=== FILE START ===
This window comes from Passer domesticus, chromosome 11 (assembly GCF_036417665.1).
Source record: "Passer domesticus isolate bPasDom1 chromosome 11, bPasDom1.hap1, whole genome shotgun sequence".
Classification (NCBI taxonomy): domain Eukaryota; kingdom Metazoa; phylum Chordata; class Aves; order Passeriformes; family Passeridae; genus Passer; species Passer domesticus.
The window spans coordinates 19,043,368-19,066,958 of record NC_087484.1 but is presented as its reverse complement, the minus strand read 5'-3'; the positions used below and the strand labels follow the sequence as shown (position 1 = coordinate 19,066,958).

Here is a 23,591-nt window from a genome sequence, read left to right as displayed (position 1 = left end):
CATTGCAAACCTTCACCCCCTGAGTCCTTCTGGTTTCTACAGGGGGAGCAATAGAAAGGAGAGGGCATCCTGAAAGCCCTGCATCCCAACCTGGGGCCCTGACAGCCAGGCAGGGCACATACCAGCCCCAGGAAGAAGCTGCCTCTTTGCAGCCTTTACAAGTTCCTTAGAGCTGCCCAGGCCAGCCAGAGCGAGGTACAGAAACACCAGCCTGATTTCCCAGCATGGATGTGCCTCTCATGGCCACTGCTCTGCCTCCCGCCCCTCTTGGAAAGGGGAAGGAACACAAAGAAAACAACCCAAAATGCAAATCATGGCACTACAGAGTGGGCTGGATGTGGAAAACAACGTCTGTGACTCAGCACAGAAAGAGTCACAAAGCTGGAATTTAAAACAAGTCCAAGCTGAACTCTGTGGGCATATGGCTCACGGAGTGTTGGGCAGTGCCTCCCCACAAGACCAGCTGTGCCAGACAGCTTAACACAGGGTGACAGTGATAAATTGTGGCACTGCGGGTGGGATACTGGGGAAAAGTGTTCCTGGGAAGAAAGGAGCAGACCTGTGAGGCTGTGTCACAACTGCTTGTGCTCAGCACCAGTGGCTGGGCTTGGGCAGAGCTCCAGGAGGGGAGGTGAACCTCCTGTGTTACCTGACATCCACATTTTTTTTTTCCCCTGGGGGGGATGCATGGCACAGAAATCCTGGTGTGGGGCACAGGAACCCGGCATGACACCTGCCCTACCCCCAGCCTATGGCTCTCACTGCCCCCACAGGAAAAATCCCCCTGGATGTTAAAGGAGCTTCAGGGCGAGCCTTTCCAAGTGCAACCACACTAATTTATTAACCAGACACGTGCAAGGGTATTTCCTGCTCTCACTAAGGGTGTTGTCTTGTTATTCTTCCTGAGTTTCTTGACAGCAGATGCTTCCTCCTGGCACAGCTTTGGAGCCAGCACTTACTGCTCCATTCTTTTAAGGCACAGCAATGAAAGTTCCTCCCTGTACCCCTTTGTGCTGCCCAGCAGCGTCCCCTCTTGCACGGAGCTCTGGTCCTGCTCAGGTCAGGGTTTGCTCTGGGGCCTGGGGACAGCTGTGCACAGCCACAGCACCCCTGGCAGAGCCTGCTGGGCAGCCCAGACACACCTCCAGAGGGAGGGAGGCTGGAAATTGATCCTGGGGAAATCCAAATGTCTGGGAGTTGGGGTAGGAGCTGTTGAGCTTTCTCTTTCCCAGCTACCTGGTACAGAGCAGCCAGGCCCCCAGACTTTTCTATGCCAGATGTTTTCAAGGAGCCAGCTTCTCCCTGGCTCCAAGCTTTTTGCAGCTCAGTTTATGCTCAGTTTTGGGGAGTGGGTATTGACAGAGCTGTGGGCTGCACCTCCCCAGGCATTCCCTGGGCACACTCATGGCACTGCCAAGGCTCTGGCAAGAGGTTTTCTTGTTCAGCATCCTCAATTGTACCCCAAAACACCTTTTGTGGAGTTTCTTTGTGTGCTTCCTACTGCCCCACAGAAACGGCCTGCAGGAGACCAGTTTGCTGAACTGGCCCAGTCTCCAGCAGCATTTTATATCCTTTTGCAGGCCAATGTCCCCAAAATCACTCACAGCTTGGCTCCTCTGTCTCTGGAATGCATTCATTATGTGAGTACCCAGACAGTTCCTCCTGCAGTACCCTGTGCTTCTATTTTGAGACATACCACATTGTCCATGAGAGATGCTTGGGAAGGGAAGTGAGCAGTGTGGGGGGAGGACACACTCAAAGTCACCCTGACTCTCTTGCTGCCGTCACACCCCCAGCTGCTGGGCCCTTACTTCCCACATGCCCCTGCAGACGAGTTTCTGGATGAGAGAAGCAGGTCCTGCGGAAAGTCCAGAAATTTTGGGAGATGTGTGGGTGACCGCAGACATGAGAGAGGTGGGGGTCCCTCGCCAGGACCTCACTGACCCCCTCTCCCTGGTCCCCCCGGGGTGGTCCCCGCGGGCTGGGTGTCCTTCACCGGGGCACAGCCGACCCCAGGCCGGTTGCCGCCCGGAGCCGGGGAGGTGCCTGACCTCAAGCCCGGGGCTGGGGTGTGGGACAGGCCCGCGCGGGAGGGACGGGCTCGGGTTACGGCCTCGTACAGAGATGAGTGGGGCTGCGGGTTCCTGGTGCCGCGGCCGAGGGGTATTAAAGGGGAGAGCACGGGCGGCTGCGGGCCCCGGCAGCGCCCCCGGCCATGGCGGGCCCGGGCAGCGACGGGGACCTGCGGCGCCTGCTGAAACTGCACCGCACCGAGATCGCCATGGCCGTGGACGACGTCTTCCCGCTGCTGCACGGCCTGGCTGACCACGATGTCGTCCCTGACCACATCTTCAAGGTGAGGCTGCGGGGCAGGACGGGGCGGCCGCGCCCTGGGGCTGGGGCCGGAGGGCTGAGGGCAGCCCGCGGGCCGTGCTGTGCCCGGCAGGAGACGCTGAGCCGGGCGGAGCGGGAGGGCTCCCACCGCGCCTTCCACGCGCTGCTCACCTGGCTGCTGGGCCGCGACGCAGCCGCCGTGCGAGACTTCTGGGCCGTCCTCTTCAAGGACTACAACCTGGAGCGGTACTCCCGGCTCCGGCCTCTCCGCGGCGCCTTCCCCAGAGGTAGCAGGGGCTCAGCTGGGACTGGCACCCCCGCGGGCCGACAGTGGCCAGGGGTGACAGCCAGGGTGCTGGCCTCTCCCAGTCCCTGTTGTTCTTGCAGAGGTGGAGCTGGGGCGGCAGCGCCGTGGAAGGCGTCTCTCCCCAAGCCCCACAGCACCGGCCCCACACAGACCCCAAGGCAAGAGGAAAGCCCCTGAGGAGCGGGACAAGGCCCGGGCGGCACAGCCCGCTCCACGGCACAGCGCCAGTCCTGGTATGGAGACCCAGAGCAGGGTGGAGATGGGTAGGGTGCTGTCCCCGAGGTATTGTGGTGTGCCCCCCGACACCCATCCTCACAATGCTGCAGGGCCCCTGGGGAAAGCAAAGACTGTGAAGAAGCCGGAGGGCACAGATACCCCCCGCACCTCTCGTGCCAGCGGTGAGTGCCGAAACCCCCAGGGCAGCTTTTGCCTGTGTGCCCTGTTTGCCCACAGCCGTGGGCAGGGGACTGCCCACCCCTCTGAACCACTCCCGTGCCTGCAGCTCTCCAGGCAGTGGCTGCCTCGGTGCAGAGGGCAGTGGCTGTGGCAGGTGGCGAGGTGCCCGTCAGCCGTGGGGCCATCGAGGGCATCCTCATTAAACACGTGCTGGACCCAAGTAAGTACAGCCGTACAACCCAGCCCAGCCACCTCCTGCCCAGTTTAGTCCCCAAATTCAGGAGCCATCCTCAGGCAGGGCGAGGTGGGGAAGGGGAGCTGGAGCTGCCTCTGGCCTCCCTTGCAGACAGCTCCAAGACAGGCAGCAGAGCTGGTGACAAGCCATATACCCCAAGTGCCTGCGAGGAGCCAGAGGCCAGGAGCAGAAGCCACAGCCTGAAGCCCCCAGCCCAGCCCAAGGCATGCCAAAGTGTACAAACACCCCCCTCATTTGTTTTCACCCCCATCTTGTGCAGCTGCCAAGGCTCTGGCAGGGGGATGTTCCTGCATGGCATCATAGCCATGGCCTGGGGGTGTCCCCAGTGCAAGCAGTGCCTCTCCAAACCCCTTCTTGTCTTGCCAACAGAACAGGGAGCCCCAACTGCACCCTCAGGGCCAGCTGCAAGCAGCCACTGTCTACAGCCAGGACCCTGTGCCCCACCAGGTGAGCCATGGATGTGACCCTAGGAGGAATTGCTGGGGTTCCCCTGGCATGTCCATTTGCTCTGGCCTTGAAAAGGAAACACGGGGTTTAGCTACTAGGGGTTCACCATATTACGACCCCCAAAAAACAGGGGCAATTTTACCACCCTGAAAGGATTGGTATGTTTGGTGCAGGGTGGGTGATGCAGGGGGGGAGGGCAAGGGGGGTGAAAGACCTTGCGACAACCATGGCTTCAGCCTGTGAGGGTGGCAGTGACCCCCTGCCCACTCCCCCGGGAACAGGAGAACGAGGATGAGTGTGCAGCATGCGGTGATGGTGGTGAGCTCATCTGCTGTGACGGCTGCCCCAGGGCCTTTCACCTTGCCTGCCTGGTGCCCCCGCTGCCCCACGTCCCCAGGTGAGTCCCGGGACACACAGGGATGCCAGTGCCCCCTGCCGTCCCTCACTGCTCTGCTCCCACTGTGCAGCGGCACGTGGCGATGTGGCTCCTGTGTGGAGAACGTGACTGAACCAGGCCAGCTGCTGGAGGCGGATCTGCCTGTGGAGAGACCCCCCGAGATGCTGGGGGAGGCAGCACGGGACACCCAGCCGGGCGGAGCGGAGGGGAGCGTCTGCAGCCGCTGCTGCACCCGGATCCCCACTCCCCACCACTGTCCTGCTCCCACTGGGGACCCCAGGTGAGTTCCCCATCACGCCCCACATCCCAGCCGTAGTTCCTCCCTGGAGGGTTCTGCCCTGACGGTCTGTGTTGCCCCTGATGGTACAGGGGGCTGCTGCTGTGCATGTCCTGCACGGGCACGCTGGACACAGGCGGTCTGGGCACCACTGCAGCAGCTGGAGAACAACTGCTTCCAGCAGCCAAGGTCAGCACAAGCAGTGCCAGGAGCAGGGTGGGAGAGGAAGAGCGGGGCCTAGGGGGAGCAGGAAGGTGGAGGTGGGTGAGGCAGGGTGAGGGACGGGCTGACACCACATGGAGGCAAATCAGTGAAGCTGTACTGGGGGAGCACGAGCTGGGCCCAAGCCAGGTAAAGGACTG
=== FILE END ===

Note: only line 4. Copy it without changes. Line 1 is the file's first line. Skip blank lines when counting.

The window spans coordinates 19,043,368-19,066,958 of record NC_087484.1 but is presented as its reverse complement, the minus strand read 5'-3'; the positions used below and the strand labels follow the sequence as shown (position 1 = coordinate 19,066,958).